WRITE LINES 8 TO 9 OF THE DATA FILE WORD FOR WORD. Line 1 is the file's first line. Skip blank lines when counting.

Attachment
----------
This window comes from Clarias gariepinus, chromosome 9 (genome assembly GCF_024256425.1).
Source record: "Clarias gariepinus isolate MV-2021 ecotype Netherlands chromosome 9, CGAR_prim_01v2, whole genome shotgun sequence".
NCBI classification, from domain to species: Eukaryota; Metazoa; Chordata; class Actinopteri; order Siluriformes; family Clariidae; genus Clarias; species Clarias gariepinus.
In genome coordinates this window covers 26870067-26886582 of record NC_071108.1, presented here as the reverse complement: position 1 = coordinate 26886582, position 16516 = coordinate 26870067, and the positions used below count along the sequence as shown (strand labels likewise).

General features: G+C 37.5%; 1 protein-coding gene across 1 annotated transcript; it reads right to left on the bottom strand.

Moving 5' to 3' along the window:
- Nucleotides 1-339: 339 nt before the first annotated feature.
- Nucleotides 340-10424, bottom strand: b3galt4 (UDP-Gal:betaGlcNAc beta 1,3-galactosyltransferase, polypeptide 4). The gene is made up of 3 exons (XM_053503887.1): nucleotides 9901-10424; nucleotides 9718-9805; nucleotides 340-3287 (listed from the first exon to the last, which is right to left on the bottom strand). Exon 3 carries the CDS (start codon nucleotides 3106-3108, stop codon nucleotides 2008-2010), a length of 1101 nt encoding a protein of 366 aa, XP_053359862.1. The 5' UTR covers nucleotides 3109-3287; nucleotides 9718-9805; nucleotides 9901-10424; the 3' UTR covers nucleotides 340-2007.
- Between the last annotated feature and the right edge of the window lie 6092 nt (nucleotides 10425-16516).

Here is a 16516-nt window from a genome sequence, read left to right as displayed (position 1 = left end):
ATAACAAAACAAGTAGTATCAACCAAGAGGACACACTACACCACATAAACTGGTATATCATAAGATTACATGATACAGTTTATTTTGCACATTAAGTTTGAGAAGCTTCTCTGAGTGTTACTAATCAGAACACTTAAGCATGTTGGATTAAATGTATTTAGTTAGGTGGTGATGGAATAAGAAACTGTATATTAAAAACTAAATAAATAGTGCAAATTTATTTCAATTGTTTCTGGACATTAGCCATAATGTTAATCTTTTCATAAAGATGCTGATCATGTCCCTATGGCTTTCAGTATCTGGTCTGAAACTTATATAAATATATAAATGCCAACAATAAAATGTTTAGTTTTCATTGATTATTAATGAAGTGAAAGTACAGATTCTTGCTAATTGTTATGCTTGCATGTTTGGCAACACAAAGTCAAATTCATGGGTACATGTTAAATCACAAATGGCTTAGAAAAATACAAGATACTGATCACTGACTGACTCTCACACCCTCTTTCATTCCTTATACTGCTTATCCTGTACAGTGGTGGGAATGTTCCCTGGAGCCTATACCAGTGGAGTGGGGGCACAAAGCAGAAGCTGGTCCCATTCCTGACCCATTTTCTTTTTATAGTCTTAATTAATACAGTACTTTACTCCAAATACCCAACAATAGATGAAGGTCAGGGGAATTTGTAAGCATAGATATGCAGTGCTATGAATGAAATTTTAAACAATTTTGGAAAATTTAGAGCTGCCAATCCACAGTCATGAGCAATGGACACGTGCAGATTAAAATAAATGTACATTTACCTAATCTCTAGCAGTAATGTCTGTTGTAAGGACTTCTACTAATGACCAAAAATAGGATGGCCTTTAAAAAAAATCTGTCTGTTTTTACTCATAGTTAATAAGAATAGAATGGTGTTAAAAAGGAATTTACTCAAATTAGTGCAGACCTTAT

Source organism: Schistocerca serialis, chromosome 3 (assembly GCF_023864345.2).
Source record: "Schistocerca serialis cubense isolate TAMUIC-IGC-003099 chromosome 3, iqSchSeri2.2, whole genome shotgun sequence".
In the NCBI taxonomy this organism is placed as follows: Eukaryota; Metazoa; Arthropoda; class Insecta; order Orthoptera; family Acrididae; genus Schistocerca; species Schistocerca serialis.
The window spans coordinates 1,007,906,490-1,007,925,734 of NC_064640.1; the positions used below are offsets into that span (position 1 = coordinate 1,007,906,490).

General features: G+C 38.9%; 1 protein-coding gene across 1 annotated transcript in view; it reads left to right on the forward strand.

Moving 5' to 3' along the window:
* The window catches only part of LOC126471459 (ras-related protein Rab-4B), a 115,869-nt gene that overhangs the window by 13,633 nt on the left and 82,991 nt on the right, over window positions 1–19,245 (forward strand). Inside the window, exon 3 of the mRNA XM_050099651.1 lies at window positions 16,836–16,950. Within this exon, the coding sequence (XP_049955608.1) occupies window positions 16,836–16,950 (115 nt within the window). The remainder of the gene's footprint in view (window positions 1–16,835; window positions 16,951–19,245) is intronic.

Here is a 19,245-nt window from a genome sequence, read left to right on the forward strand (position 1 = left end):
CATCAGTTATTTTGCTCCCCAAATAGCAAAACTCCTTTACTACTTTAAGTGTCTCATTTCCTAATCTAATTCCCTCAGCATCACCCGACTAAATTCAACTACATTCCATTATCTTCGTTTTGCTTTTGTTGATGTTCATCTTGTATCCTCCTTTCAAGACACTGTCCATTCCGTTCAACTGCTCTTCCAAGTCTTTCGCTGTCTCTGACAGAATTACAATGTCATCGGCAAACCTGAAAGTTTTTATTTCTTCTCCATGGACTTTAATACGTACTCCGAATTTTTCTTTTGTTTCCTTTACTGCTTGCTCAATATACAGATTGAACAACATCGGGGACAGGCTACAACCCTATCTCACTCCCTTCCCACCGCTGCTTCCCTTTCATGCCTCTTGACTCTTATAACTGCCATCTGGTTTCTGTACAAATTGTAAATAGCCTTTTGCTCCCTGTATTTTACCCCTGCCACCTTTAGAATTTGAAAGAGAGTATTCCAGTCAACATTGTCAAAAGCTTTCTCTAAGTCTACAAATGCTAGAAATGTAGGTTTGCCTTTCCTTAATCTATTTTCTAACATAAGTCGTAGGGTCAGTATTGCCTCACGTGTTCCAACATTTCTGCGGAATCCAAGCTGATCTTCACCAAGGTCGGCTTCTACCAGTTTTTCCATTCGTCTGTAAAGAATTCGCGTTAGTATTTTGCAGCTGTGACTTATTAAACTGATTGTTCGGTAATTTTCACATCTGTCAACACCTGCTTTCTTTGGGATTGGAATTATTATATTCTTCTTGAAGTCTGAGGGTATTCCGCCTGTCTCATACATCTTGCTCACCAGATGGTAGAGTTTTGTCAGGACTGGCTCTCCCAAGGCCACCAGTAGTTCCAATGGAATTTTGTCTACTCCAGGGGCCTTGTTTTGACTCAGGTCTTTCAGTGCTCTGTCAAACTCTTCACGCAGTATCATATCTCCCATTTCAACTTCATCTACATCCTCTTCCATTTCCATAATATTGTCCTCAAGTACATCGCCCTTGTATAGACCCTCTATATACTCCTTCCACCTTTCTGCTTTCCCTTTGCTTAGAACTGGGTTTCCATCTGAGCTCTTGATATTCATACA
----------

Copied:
- Nucleotides 340-10424, bottom strand: b3galt4 (UDP-Gal:betaGlcNAc beta 1,3-galactosyltransferase, polypeptide 4). The gene is made up of 3 exons (XM_053503887.1): nucleotides 9901-10424; nucleotides 9718-9805; nucleotides 340-3287 (listed from the first exon to the last, which is right to left on the bottom strand). Exon 3 carries the CDS (start codon nucleotides 3106-3108, stop codon nucleotides 2008-2010), a length of 1101 nt encoding a protein of 366 aa, XP_053359862.1. The 5' UTR covers nucleotides 3109-3287; nucleotides 9718-9805; nucleotides 9901-10424; the 3' UTR covers nucleotides 340-2007.
- Between the last annotated feature and the right edge of the window lie 6092 nt (nucleotides 10425-16516).